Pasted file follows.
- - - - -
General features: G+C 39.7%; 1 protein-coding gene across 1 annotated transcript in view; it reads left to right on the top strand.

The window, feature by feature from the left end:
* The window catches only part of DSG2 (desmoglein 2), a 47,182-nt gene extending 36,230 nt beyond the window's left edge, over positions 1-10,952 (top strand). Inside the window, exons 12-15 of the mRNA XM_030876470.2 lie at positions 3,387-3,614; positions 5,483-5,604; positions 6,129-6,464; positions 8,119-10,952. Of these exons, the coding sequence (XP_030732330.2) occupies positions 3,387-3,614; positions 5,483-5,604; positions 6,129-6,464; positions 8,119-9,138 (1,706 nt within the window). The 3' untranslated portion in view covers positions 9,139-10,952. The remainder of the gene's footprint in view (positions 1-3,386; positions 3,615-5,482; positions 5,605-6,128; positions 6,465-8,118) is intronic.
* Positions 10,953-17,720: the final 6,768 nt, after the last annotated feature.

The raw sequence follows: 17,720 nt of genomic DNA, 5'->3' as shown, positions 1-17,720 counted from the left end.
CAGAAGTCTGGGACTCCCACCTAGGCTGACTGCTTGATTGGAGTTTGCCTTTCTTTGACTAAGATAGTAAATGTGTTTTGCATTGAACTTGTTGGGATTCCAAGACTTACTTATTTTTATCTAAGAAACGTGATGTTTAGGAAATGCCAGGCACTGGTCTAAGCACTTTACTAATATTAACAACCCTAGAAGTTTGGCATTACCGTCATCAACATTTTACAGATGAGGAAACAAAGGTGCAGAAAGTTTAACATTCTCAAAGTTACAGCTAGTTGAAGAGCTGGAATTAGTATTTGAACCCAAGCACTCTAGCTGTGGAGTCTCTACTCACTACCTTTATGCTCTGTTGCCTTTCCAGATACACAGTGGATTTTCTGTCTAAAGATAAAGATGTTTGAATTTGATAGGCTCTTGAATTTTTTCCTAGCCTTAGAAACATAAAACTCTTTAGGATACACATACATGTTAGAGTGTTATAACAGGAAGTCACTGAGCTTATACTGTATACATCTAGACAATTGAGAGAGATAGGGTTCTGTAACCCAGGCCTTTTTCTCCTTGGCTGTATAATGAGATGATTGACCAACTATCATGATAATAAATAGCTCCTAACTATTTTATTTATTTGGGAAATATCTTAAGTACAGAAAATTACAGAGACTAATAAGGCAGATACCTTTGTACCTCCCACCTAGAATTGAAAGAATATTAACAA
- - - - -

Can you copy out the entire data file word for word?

General features: G+C 39.7%; 1 protein-coding gene across 1 annotated transcript in view; it reads left to right on the top strand.

The window, feature by feature from the left end:
* The window catches only part of DSG2 (desmoglein 2), a 47,182-nt gene extending 36,230 nt beyond the window's left edge, over positions 1-10,952 (top strand). Inside the window, exons 12-15 of the mRNA XM_030876470.2 lie at positions 3,387-3,614; positions 5,483-5,604; positions 6,129-6,464; positions 8,119-10,952. Of these exons, the coding sequence (XP_030732330.2) occupies positions 3,387-3,614; positions 5,483-5,604; positions 6,129-6,464; positions 8,119-9,138 (1,706 nt within the window). The 3' untranslated portion in view covers positions 9,139-10,952. The remainder of the gene's footprint in view (positions 1-3,386; positions 3,615-5,482; positions 5,605-6,128; positions 6,465-8,118) is intronic.
* Positions 10,953-17,720: the final 6,768 nt, after the last annotated feature.

The raw sequence follows: 17,720 nt of genomic DNA, 5'->3' as shown, positions 1-17,720 counted from the left end.
CAGAAGTCTGGGACTCCCACCTAGGCTGACTGCTTGATTGGAGTTTGCCTTTCTTTGACTAAGATAGTAAATGTGTTTTGCATTGAACTTGTTGGGATTCCAAGACTTACTTATTTTTATCTAAGAAACGTGATGTTTAGGAAATGCCAGGCACTGGTCTAAGCACTTTACTAATATTAACAACCCTAGAAGTTTGGCATTACCGTCATCAACATTTTACAGATGAGGAAACAAAGGTGCAGAAAGTTTAACATTCTCAAAGTTACAGCTAGTTGAAGAGCTGGAATTAGTATTTGAACCCAAGCACTCTAGCTGTGGAGTCTCTACTCACTACCTTTATGCTCTGTTGCCTTTCCAGATACACAGTGGATTTTCTGTCTAAAGATAAAGATGTTTGAATTTGATAGGCTCTTGAATTTTTTCCTAGCCTTAGAAACATAAAACTCTTTAGGATACACATACATGTTAGAGTGTTATAACAGGAAGTCACTGAGCTTATACTGTATACATCTAGACAATTGAGAGAGATAGGGTTCTGTAACCCAGGCCTTTTTCTCCTTGGCTGTATAATGAGATGATTGACCAACTATCATGATAATAAATAGCTCCTAACTATTTTATTTATTTGGGAAATATCTTAAGTACAGAAAATTACAGAGACTAATAAGGCAGATACCTTTGTACCTCCCACCTAGAATTGAAAGAATATTAACAA